The Biden administration is putting marine carbon dioxide removal in the spotlight with a new $36 million bet on R&D. The Department of Energy is investing in a portfolio of sensor systems and computer modeling programs that will be used to measure the success of ocean CO2 removal technologies – and determine how well they work in the real world.
“Reaching President Biden’s ambitious decarbonization goals and avoiding the worst impacts of climate change will require a wide range of innovative climate solutions, from common-sense approaches like improving energy efficiency to novel applications like utilizing the ocean’s natural carbon removal abilities,” said Secretary of Energy Jennifer Granholm in a statement.
Marine carbon dioxide removal (mCDR) is a form of climate engineering, the practice of deliberate, large-scale interventions to change the earth’s temperature. The idea of carbon removal is generally accepted – for example, tree planting and forest conservation for carbon credits – but more novel methods, like manipulating ocean chemistry or marine ecosystems to remove carbon, could come with side effects.
A wave of startups with mCDR plans have popped up in the U.S., and they offer a range of solutions, including bulk cultivation of seaweed, CO2 extraction and alkalinity enhancement. All are intended to take out the gigatonnes of dissolved carbon found in the ocean and sequester it somewhere else – either on the seafloor or in a permanent underground reservoir. Since the ocean absorbs CO2 from the air, removing CO2 from the ocean should lead to less CO2 in the atmosphere, slowing down warming.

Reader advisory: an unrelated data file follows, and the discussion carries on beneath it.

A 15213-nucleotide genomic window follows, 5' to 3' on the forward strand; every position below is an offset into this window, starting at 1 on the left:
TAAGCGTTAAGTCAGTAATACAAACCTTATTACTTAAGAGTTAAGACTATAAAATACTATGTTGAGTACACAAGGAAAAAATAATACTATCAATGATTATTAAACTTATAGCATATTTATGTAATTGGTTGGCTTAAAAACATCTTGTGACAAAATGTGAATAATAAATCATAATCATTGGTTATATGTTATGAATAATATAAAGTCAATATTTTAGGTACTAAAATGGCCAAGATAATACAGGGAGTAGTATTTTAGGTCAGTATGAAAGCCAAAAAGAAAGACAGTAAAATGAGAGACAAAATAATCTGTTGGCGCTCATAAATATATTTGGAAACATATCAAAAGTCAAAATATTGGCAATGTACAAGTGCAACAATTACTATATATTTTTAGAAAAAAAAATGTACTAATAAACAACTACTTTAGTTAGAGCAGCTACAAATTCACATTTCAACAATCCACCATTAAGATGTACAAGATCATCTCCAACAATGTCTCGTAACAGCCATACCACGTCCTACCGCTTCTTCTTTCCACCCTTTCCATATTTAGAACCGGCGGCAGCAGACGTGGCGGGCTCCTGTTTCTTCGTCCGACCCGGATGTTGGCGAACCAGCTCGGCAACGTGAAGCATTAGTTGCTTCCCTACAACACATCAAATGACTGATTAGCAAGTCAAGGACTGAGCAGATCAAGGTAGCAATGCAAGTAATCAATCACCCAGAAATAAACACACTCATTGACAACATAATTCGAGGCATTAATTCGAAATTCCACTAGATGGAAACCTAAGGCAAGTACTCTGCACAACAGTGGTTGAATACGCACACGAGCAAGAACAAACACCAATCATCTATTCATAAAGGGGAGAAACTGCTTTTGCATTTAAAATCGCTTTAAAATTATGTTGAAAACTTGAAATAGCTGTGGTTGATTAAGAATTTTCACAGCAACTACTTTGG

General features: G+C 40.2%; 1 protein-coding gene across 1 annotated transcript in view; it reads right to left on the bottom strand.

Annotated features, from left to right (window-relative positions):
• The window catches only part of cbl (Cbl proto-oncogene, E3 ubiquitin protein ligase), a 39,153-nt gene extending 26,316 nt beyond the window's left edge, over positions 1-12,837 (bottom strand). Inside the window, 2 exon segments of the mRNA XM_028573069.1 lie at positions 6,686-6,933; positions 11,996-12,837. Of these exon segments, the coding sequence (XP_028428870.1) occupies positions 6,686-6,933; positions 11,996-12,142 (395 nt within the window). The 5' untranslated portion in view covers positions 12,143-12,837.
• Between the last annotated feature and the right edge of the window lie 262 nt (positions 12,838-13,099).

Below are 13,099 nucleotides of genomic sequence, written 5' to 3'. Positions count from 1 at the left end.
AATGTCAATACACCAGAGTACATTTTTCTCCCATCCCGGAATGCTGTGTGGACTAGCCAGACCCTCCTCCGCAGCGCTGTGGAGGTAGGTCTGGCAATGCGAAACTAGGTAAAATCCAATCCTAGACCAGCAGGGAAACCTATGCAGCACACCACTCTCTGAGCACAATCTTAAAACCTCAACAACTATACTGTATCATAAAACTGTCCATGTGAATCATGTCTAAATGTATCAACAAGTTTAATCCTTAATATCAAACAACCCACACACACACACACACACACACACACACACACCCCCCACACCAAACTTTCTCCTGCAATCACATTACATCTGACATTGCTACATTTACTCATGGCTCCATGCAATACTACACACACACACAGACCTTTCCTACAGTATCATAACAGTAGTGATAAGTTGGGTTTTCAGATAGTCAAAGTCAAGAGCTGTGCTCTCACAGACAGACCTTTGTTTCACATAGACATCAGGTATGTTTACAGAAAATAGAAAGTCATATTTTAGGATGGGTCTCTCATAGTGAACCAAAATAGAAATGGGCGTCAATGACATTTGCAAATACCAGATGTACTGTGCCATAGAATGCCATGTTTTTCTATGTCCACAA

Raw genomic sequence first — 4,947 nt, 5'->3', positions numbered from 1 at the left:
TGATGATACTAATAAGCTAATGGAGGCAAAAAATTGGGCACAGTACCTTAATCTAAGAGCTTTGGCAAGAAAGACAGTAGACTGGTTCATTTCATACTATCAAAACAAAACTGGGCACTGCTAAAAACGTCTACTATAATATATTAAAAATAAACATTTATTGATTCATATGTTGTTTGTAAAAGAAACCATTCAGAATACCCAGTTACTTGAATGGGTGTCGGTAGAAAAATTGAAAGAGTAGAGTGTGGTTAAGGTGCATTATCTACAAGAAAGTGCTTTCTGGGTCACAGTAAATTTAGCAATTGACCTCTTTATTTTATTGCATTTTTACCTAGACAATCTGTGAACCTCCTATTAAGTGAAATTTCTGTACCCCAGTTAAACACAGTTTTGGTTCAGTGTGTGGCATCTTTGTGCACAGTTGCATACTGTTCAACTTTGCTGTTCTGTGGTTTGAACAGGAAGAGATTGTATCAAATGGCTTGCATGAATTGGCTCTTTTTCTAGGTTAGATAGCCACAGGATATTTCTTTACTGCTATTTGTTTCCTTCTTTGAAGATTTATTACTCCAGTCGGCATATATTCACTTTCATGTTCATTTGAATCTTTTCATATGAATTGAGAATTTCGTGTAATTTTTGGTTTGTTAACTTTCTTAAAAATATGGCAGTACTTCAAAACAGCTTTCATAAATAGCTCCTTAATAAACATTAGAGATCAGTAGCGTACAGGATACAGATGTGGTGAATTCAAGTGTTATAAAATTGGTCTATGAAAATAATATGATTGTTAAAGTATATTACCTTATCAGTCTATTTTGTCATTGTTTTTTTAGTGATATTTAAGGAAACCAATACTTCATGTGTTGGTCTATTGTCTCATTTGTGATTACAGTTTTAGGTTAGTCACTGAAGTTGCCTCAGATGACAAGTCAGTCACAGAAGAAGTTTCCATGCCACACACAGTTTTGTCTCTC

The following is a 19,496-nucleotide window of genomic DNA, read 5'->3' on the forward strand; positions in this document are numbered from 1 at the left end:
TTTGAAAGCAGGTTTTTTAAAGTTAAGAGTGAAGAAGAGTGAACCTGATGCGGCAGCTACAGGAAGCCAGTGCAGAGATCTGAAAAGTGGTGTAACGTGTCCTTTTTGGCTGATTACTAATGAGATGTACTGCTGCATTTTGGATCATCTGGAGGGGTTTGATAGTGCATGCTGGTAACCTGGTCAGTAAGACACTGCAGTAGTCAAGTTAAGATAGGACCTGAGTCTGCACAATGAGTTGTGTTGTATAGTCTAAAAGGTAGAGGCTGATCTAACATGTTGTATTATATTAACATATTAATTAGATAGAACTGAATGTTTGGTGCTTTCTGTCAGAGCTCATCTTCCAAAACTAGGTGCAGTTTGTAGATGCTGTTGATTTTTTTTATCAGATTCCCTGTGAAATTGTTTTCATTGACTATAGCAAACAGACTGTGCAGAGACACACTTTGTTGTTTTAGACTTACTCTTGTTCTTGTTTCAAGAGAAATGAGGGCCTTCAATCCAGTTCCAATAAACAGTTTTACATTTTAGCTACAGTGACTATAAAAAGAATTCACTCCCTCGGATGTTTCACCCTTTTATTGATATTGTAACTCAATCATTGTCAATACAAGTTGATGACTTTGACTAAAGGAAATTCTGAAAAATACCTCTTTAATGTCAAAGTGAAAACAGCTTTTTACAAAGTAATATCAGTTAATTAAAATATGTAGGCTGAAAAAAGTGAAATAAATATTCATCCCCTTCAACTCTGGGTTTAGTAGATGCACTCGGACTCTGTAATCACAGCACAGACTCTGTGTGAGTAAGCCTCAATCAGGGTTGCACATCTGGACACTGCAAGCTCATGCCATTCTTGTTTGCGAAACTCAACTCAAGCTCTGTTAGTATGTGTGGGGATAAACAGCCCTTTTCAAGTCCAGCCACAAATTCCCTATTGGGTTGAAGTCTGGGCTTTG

Researchers say that the many technologies for marine carbon removal will need to be carefully evaluated to make sure that they perform as advertised, and that the captured carbon stays out of the atmosphere. The Biden administration’s research grants are intended to help with that measurement process.
- Promotional Ads -
The $36 million in DOE funding will go to 11 projects in computer modeling and sensor technology. The largest, a $5.9 million grant to the University of Colorado, will go towards developing optical underwater laser sensors that can measure dissolved carbon compounds. Another $4.2 million will go to GE, and will be used for the development of a towed fiber optic sensor cable that can measure chemical carbon content in the ocean. Woods Hole will also get a $4.8 million grant for building a specialized sensor that measures concentrations of organic carbon particles in the water column.
NOAA awarded another $24 million for mCDR projects in a funding round in September. Looking ahead, DOE has announced plans to fund pilot-scale mCDR tests for different technologies, including mineralization, biomass and CO2 extraction. The details of the funding opportunity are pending.